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Editorial: Legal sports gambling needs a cautious eye

Soon, Illinoians will be able to feel the thrill of their favorite team not only winning a game, but also winning some spare cash themselves.

Sports betting and its recent legalization in Illinois were topics of discussion at this year’s Charley Steiner Symposium.

The legalization creates an opportunity for the state to generate revenue. The licenses, which can cost millions of dollars, will be one way for the government to make money. The state will also collect 15 percent of revenue from the state’s legal sportsbooks. If these funds are used properly by the state, it could do some real good.

However, there are potential problems with the new legalization.

At the panel, Mike Unes, who represents Illinois’ 91st district in the state House of Representatives, brought up his concerns about sports betting not having enough regulations.

He cited a past case of a player on the 1994 Arizona State men’s basketball team taking bribes to shave points.

University president Gary Roberts and Par-A-Dice Casino’s vice president and general manager Cori Rutherford argued that in today’s world those participating in these illegal activities would get caught.

They may be right, but there have been countless occurences of athletes and officials partaking in fixing games because of gambling. Making gambling legal, will not necessarily make these issues disappear.

The state did seem to rush the legislation to keep up with other states. According to Unes, several legislators voted on the bill before they even had time to read it, which is not uncommon in politics.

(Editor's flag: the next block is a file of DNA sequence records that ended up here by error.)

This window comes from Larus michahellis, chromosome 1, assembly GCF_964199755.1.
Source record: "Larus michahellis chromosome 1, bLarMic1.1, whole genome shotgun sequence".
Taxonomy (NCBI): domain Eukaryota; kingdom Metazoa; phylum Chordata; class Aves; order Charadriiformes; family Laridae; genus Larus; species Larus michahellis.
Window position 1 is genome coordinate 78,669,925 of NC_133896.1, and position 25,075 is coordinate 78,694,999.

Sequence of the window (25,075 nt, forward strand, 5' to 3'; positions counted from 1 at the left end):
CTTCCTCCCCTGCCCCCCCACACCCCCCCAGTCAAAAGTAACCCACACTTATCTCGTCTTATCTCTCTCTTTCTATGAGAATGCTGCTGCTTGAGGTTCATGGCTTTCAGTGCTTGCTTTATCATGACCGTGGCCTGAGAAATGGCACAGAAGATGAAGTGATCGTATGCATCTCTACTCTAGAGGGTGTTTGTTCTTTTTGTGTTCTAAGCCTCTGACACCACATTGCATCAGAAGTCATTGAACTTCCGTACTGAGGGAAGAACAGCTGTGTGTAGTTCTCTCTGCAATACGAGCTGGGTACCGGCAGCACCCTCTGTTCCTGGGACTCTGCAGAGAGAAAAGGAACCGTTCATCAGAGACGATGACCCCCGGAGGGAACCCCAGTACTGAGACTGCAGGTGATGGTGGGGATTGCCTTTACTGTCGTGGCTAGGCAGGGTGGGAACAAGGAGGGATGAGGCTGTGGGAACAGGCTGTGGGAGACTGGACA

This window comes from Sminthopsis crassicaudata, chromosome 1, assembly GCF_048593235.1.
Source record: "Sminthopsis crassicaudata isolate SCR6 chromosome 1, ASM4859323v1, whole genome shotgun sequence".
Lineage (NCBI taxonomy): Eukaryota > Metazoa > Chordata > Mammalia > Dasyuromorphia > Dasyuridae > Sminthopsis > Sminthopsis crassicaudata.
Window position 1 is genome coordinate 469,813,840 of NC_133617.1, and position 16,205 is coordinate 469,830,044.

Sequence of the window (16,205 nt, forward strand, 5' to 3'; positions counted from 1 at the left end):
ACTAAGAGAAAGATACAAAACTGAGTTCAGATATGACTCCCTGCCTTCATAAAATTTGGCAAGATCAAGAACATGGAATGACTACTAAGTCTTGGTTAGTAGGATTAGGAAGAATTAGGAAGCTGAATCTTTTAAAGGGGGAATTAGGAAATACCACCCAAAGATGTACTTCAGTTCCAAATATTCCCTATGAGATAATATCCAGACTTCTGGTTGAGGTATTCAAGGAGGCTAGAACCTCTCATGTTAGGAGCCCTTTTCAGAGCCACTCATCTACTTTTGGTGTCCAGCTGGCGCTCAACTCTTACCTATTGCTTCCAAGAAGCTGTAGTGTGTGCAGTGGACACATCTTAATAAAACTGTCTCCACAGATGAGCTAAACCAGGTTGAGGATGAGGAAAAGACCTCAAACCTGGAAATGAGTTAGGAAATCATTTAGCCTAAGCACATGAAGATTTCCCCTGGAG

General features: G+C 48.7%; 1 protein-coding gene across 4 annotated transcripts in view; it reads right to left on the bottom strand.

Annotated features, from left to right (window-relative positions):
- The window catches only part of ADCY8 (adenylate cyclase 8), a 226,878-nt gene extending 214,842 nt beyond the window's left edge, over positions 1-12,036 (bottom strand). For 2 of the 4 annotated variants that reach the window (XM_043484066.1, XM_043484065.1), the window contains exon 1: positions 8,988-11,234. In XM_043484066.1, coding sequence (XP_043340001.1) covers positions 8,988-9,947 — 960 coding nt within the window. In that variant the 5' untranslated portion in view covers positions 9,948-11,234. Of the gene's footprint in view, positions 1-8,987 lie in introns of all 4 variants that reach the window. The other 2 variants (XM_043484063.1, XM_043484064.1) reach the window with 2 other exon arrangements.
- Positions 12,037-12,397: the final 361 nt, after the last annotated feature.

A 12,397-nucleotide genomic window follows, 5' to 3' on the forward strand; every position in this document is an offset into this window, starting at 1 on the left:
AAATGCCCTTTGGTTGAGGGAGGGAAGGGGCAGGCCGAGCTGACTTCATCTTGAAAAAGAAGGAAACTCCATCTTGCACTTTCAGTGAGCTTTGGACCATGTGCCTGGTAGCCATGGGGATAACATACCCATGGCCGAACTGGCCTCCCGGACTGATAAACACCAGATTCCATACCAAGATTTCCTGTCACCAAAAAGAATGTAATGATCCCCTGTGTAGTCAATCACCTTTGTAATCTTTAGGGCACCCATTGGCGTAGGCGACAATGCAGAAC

Rules still need to be established before the sportsbooks will be launched and the state should take a significant amount of time to consider how it should be regulated.

Another effect is addiction to sports betting. Although the legalization might be exciting, it is important for people to be careful as they become involved.


All forms of gambling can become addictive, and there is a high amount of problem gambling. Young impressionable college students are especially susceptible to this tendency and traditionally have less discretionary income.


Before these sportsbooks begin operating in Illinois, legislators need to make sure there is proper regulation in terms of protection for student-athletes, coaches and officials and help for those struggling with addiction.

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